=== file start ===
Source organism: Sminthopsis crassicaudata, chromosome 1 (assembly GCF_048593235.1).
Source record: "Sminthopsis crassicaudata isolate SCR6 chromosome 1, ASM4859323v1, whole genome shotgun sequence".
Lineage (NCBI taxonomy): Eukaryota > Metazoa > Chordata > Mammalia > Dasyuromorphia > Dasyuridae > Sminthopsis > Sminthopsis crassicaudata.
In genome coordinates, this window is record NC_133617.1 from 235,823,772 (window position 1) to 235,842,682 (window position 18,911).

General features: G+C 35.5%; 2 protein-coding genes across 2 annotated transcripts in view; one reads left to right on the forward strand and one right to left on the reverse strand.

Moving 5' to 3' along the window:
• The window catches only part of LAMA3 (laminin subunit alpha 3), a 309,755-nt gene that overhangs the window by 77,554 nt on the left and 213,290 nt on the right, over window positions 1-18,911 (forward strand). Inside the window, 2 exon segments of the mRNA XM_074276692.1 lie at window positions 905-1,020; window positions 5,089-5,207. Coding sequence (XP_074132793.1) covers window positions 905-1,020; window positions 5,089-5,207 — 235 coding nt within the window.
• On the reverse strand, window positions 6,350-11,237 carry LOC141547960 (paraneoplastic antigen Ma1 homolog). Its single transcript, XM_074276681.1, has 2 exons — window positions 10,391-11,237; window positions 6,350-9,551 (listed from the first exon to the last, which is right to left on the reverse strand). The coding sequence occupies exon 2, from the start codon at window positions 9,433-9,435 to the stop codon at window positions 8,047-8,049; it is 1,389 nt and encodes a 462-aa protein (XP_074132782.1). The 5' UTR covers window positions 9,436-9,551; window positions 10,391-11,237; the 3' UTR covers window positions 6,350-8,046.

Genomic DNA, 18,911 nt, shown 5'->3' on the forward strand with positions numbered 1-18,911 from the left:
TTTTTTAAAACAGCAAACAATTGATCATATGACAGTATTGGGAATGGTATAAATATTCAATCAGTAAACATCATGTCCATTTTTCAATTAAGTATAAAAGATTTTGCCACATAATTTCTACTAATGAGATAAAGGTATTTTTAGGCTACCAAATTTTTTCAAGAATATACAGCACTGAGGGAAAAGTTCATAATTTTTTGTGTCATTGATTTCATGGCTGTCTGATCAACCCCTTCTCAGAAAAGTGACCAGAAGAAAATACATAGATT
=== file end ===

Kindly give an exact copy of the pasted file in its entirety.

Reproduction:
Source organism: Sminthopsis crassicaudata, chromosome 1 (assembly GCF_048593235.1).
Source record: "Sminthopsis crassicaudata isolate SCR6 chromosome 1, ASM4859323v1, whole genome shotgun sequence".
Lineage (NCBI taxonomy): Eukaryota > Metazoa > Chordata > Mammalia > Dasyuromorphia > Dasyuridae > Sminthopsis > Sminthopsis crassicaudata.
In genome coordinates, this window is record NC_133617.1 from 235,823,772 (window position 1) to 235,842,682 (window position 18,911).

General features: G+C 35.5%; 2 protein-coding genes across 2 annotated transcripts in view; one reads left to right on the forward strand and one right to left on the reverse strand.

Moving 5' to 3' along the window:
• The window catches only part of LAMA3 (laminin subunit alpha 3), a 309,755-nt gene that overhangs the window by 77,554 nt on the left and 213,290 nt on the right, over window positions 1-18,911 (forward strand). Inside the window, 2 exon segments of the mRNA XM_074276692.1 lie at window positions 905-1,020; window positions 5,089-5,207. Coding sequence (XP_074132793.1) covers window positions 905-1,020; window positions 5,089-5,207 — 235 coding nt within the window.
• On the reverse strand, window positions 6,350-11,237 carry LOC141547960 (paraneoplastic antigen Ma1 homolog). Its single transcript, XM_074276681.1, has 2 exons — window positions 10,391-11,237; window positions 6,350-9,551 (listed from the first exon to the last, which is right to left on the reverse strand). The coding sequence occupies exon 2, from the start codon at window positions 9,433-9,435 to the stop codon at window positions 8,047-8,049; it is 1,389 nt and encodes a 462-aa protein (XP_074132782.1). The 5' UTR covers window positions 9,436-9,551; window positions 10,391-11,237; the 3' UTR covers window positions 6,350-8,046.

Genomic DNA, 18,911 nt, shown 5'->3' on the forward strand with positions numbered 1-18,911 from the left:
TTTTTTAAAACAGCAAACAATTGATCATATGACAGTATTGGGAATGGTATAAATATTCAATCAGTAAACATCATGTCCATTTTTCAATTAAGTATAAAAGATTTTGCCACATAATTTCTACTAATGAGATAAAGGTATTTTTAGGCTACCAAATTTTTTCAAGAATATACAGCACTGAGGGAAAAGTTCATAATTTTTTGTGTCATTGATTTCATGGCTGTCTGATCAACCCCTTCTCAGAAAAGTGACCAGAAGAAAATACATAGATT